NSA Loosing? Snowden’s asylum to be extended while U.S. Privacy Board says Spying on Phone Calls Illegal

NSA‘s whistleblower Edward Snowden will not be expelled from Russia when his year-long asylum ends in August this year, said a Russian Lawmaker.

Speaking at the World Economic Forum in the Swiss ski resort of Davos about the future of US power, Alexey Pushkov, the Head of Foreign Affairs Committee, said that Snowden, “will not be sent out of Russia.”

Snowden has invitation from Brazil and several other Central American countries, but Russian authorities have affirmed that Snowden is free to stay in Russia until he is ready to return to the US. 

It is unlikely that Snowden will return to the US. Recently, in an online chat, Snowden said that his returning to the US may be the best resolution for all parties, but it is unfortunately not possible because the US laws dealing with protection of whistle-blowers cover only government workers and do not include private contractors like him.

On the other hand, US government has made it clear that they would not grant any clemency to Snowden, the former NSA contractor charged with espionage. However, it is ready to talk to his lawyers if he wants to return to the US to plead guilty, said the top US legal official, Attorney General Eric Holder.

Snowden is charged with leaking vast US intelligence reports in last 17 months, causing national and international outrage, and sparking extensive debates about the scope of surveillance.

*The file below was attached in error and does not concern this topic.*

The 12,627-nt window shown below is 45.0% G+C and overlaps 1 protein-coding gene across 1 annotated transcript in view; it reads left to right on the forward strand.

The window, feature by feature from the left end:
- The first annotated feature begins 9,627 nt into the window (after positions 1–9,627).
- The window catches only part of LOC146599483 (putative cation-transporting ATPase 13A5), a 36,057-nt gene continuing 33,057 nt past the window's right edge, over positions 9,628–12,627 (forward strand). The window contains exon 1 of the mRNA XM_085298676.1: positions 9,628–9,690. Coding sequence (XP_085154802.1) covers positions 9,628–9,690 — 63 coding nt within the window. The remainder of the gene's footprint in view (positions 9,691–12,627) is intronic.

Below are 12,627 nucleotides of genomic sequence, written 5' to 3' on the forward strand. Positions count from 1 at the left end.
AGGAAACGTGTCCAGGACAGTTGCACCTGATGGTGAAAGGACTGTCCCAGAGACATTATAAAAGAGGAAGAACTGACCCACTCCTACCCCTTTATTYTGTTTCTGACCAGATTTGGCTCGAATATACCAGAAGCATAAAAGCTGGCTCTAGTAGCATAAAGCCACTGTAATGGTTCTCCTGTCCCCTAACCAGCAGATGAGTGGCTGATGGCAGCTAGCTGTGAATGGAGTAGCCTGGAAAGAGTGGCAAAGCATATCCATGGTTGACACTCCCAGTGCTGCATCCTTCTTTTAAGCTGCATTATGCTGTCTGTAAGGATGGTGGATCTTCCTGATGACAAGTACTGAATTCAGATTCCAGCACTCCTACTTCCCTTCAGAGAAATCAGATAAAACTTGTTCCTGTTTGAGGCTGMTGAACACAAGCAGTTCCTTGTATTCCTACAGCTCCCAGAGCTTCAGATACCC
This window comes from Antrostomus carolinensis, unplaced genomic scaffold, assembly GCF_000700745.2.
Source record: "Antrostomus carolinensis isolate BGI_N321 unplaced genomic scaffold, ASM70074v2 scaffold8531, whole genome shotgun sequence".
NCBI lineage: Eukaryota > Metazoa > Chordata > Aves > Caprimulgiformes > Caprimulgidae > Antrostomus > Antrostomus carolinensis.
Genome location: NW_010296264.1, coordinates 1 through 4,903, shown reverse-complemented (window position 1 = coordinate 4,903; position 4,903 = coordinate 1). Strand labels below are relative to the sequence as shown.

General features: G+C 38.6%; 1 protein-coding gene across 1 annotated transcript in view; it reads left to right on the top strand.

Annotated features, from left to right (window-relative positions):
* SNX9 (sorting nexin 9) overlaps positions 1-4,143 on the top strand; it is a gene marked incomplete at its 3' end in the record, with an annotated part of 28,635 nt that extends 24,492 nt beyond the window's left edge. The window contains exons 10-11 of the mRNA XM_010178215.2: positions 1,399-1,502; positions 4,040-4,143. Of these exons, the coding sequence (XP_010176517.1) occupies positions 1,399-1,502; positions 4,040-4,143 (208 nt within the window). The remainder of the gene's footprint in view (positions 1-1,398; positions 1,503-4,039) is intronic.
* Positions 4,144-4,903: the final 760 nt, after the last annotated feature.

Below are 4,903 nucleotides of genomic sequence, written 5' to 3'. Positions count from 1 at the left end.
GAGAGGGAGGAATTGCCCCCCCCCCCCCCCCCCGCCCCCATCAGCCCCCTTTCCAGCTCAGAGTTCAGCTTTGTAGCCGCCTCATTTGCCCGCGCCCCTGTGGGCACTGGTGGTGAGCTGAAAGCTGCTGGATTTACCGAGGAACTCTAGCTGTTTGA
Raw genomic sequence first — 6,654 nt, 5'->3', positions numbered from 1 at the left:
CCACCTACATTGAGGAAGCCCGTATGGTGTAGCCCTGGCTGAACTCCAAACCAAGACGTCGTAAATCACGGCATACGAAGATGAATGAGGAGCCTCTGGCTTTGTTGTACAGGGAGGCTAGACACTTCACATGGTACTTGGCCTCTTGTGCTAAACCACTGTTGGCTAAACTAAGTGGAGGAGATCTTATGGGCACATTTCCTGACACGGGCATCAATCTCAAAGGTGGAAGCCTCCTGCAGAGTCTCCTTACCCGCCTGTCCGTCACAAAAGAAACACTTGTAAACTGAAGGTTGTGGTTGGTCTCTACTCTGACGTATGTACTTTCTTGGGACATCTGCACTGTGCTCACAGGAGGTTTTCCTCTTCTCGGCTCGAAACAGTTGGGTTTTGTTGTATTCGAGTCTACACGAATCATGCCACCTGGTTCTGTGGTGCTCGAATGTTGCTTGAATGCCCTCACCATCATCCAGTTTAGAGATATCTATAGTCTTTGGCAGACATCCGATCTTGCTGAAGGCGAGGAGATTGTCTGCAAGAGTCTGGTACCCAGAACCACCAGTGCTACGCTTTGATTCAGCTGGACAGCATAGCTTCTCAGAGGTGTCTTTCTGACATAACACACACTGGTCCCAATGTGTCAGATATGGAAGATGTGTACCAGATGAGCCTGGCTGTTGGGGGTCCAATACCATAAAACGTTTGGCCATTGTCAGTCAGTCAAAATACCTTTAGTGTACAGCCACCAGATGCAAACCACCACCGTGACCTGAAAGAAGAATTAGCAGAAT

President Obama had recently called for changes in government policy on surveillance, the most notable being the phone data collection. Although he did say NSA will not be collecting the metadata, he also mentioned that data collection however will continue hinting third-party collaboration.

Recently, the US privacy-policy board concluded phone data collection by the NSA to be illegal. The five-member Privacy and Liberty Oversight Board reported that data collection has minimally helped the US government in thwarting terrorist attacks.

Additionally, the board has also asked, “should we be collecting bulk data and under what standards?” The board’s conclusion further increases challenges for the President who is being pressurized by phone and internet companies, civil libertarians and some congress members to restructure the NSA’s surveillance boundaries.

Having said that, it needs to be emphasized that the board is divided in its conclusion (3 in favor and 2 against). The division may impact the acceptance of the conclusion highlighting the complexities associated with balancing security and democratic liberties.

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